More bird photos from the farm can be found on my website.

Red-bellied Woodpecker

Red-bellied Woodpecker

The first feeder I made was from a small log I had in my woodpile. It was about 18 inches long and partially rotted. That made it a little lighter to lift up to the feeder. I drilled a bunch of 1.5 and 2 inch holes in it and filled it with some commercial suet that I was using at the time. It seemed to work well and the woodpeckers liked it. One day, after a storm, it fell from the pole it was attached to and split into several pieces.

Red-bellied Woodpecker

Red-bellied Woodpecker

I immediately started looking for another log. This time I chose to make one out of a birch tree that had recently been cut down. I cut an 18 inch section out of it and drilled a number of holes in it. The birch worked well during the winter when the white blended in with the snow. However, in the summer it provided too much of a dynamic range when photographed with a dark background of grass and pine trees so I took it down and went looking for another prop.

Red-bellied Woodpeckers

Red-bellied Woodpeckers

This time I found an oak tree, out in the woods, that was partially rotted. I cut a an 18 inch piece out of it and drilled some holes in it. I used this one for a couple of years This past summer when it was really hot out the suet melted and impregnated the log and making it too heavy to lift up to the feeder.

Poplar Log

Poplar Log

Off I went again to find something else. This time I chose a partially rotted poplar tree. I also chose one that was about 3 feet long. I had a couple of reasons for choosing this tree. First it was a softer wood and I realized that Pileated Woodpeckers were attracted to it. I have plenty of Pileated Woodpeckers around destroying my poplar trees but they never show up at my feeder. Second, it had a number of broken limbs sticking out.

Dark-eyed Junco

Dark-eyed Junco

All of my other homemade suet feeds were straight sided logs. It was fine for the woodpeckers but noticed that the non- woodpeckers had problems using the feeder. They had difficulty holding on to the straight sided logs. They would try perching on any little nodule on the log but most of the time they were unsuccessful. I wanted to see if the new feeder with perches for the non woodpeckers would attract more birds to the feeder.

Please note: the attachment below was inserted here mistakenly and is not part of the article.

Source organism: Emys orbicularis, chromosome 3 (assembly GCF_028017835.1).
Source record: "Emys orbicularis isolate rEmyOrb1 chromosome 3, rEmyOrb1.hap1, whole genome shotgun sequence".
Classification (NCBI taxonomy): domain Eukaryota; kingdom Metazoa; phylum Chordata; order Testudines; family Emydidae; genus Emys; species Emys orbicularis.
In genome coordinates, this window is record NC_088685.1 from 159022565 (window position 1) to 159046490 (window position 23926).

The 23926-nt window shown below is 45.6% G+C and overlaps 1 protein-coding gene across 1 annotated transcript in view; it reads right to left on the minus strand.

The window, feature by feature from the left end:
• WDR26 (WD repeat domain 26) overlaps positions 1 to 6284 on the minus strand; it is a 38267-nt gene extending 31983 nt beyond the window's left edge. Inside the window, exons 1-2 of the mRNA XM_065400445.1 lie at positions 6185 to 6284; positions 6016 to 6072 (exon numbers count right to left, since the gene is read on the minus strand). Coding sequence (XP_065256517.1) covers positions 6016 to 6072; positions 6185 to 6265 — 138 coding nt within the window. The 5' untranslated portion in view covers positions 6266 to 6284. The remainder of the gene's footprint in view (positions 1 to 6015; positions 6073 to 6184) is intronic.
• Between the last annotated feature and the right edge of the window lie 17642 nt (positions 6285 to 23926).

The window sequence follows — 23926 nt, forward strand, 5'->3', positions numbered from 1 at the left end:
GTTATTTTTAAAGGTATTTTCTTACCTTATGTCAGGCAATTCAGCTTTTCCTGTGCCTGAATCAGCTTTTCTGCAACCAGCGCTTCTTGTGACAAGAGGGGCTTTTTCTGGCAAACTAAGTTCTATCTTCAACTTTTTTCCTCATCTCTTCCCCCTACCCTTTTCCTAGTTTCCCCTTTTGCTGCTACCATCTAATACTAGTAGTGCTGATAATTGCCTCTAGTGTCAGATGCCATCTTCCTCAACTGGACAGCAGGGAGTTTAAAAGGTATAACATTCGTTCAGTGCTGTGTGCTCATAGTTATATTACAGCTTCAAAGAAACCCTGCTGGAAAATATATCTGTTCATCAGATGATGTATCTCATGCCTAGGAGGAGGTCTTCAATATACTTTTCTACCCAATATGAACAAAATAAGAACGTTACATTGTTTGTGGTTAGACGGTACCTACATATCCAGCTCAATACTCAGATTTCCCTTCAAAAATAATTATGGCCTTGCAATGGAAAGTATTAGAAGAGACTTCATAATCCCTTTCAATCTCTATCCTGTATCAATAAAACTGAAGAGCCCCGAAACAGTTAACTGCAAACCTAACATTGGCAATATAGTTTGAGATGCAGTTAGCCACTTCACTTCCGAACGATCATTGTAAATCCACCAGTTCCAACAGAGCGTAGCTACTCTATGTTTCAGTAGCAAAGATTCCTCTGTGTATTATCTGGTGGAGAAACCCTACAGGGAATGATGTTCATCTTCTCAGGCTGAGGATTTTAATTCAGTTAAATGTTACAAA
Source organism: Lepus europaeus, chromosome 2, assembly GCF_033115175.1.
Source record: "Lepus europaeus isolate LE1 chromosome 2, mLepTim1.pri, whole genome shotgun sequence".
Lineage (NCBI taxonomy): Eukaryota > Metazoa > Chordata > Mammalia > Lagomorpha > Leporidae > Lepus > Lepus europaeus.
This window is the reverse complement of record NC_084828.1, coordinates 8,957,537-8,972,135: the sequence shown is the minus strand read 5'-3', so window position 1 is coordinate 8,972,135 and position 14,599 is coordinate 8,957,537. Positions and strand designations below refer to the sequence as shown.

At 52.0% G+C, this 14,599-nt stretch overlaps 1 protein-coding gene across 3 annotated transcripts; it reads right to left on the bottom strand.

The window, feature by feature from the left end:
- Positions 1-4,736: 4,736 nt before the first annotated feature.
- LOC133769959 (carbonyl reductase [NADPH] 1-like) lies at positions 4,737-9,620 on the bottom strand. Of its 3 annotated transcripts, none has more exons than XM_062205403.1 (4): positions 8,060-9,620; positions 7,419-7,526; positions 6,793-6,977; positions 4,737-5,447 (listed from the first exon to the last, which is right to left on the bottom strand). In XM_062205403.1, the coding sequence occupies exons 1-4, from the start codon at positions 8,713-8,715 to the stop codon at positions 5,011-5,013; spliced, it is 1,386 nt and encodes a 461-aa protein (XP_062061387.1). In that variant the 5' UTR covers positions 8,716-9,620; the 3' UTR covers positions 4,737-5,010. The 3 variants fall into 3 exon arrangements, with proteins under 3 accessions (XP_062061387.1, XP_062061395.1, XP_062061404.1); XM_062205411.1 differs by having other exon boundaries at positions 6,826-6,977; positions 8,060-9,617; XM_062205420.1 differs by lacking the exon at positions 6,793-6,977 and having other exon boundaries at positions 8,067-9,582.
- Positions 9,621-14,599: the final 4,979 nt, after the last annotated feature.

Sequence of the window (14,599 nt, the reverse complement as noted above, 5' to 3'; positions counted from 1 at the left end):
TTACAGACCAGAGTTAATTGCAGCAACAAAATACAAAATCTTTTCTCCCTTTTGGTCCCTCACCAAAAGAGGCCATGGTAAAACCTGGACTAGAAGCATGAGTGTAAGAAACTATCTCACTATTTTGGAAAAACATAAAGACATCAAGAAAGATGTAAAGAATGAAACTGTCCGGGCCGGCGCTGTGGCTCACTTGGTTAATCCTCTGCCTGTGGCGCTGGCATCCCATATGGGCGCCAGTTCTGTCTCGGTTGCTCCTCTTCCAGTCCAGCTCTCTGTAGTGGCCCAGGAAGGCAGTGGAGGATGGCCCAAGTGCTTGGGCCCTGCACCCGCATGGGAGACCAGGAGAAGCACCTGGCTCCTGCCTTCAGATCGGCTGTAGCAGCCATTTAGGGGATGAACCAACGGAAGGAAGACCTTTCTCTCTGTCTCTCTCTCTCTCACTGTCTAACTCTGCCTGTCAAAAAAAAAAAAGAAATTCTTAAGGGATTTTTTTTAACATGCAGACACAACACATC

Pileated Woodpecker

Pileated Woodpecker

I have been amazed how much better this new feeder is for attracting birds. Within a few weeks of putting it up a Pileated Woodpecker turned up and has continued to come to the feeder all winter. This feeder has also attracted a variety of birds that never fed at my traditional suet feeder or my earlier straight sided feeders. This has included Northern Cardinals and Grey Catbirds. It has also allowed the Black-capped Chickadee and the Dark-eyed Junco to feed. In the past they tried but really needed a perch to stand on.

Downy Woodpecker and Northern Cardinal

Downy Woodpecker and Northern Cardinal

One of the problems with a homemade log suet feeder if getting the suet into the holes. Several companies make round suet logs which are easy to get into the holes. I just inserted them into the hole I drilled and cut them off with a spackling knife. I thought they were a little pricy. The other problem was that, particularly with the soft wood like Poplar the birds started to drill their own holes and enlarge the holes I made so the logs no longer fit. I started just filling the holes with suet by hand. That proved a little messy since most of the suet is crumbly. It made a mess but as long as I did it outside it wasn’t a problem. However, I started losing too much of it when the weather turned cold. When it reached -15 I decided I wanted to fill the feeder in the house. This really made a mess in the basement with crumbly suet.

Pine Warbler

Pine Warbler

A few weeks ago I decided to try heating the suet cakes in the microwave. I used a little too much power and the suet became the consistency of wet cement. However, When I took it down to fill the feeder it worked great. I just used a spoon to pour it into the holes. I poked it a little to eliminate air bubbles and with the cold weather the suet hardened like cement.

Dark-eyed Junco

Dark-eyed Junco